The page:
Facebook may delay IPO until late 2012

Facebook is expected to eventually file for a public stock offering which could generate a ton of money for the popular social networking service. But Facebook and its founder and CEO Mark Zuckerberg don't seem to be a hurry to get that IPO started. The Financial Times reports via unnamed sources that Facebook doesn't plan to launch its public stock offering until September 2012 or even later in the year. The company was previously expected to launch its IPO earlier in 2012.

Unlike other companies who have delayed their own IPO launches due to the current poor economic climate, the reasoning behind Facebook's delay is due to internal business issues. The story claims that Zuckerberg wants Facebook's employees to concentrate on working on its various ongoing projects rather than having them wonder how much money their stock is worth.

Another reason why Facebook might not be eager to launch its IPO is that it's doing pretty well as a private company. Earlier this month a report claimed that Facebook generated $1.6 billion in revenue for the first half of 2011, about twice as much as it brought in for the first half of 2010. While the company is privately owned, it does have more than 500 stockholders. Because it has reached that milestone, the US Securities and Exchange Commission's rules state that Facebook must offer official financial numbers by April 2012. Most companies go ahead and launch their IPO when that stockholder requirement is reached but it seems that Facebook will be an exception.

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5 Comments

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Let me guess. They tried to launch the IPO; however, they were greeted by this message:

"Oops! Something went wrong. We're working on getting this fixed as soon as we can. You may be able to try again."

if you are getting $1.6 billion in rev as a private company, do you really need an IPO when you aren't doing too much more then a single task? unless they want to drastically expand what they do into other markets and ideas...

Stewart Gilligan Griffin said,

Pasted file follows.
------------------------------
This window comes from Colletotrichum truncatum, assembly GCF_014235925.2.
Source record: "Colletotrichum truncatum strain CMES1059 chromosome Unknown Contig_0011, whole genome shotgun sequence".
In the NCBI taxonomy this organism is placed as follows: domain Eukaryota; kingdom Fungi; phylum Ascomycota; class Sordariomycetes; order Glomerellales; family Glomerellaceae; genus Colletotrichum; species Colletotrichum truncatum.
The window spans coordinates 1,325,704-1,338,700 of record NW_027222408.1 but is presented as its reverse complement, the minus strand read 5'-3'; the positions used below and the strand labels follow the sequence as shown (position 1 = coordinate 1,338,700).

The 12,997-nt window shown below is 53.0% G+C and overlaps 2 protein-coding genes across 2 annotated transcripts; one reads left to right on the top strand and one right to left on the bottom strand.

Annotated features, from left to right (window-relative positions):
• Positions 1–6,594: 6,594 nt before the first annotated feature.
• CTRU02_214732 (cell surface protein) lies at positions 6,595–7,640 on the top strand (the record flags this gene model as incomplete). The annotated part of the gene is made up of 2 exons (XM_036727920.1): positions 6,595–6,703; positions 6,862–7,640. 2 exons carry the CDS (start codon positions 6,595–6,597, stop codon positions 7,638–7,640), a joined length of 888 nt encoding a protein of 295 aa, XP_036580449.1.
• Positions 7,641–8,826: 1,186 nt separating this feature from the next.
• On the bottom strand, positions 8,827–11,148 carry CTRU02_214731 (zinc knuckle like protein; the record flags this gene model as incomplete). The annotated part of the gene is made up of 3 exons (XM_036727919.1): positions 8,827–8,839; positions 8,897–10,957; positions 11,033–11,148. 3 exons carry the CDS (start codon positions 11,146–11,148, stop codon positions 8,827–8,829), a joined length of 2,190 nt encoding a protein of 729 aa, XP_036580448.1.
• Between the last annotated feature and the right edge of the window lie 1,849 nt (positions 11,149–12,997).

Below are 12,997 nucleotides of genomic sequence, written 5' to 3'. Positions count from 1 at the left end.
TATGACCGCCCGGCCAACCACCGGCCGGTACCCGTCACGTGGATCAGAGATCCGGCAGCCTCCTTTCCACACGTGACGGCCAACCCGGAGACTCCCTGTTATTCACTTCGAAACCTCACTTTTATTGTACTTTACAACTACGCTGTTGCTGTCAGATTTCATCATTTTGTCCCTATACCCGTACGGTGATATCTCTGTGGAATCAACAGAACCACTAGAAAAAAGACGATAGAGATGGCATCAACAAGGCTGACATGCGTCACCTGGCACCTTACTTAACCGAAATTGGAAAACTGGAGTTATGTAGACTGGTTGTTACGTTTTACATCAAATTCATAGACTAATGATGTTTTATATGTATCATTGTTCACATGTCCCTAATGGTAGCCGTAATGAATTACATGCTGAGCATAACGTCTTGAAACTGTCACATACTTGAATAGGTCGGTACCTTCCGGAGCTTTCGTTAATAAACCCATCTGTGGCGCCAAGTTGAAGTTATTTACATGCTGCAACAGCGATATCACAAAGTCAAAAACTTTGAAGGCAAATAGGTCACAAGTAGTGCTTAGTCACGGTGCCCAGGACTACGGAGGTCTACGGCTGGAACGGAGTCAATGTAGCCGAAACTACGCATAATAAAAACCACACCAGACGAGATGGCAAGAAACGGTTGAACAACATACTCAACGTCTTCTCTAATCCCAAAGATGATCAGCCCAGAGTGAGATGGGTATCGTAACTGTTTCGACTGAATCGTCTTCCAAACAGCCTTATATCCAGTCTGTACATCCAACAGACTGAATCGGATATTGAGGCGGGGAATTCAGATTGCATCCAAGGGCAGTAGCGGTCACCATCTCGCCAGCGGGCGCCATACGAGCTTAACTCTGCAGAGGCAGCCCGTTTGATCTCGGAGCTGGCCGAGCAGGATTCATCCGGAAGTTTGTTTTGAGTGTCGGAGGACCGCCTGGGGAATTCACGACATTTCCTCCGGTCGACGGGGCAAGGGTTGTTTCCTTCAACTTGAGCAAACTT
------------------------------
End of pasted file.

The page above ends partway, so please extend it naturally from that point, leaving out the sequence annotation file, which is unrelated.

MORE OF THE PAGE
if you are getting $1.6 billion in rev as a private company, do you really need an IPO when you aren't doing too much more then a single task? unless they want to drastically expand what they do into other markets and ideas...

it helps combat competition because they can raise money extremely fast.. think if apple was private this entire time they might of had trouble releasing the ipod and then expanding at the pace they did once it was out..

if your competitors can raise money super fast it makes it hard if you cant do the same thing..

Lachlan said,

it helps combat competition because they can raise money extremely fast.. think if apple was private this entire time they might of had trouble releasing the ipod and then expanding at the pace they did once it was out..

if your competitors can raise money super fast it makes it hard if you cant do the same thing..

Yeah but Facebook doesn't exactly have any serious competition, and they make/have plenty of money.
I agree that an IPO is a bad idea for them because it opens the door for them to appear to be "in bad shape" when the economy slumps. Pandora, LinkedIn, and others have been pretty sad as of lately since opening their IPO.

Stewart Gilligan Griffin said,
if you are getting $1.6 billion in rev as a private company, do you really need an IPO when you aren't doing too much more then a single task? unless they want to drastically expand what they do into other markets and ideas...

Facebook has a number of private equity shareholders. Private equity funds generally have a 5 year plan whereby they plan on exiting within 5 years of investment.

The IPO gives them a way to do so while also turning a huge profit.

In a closed, non-public company, it is extremely difficult to sell off large equity shares without drawing the ire of the SEC.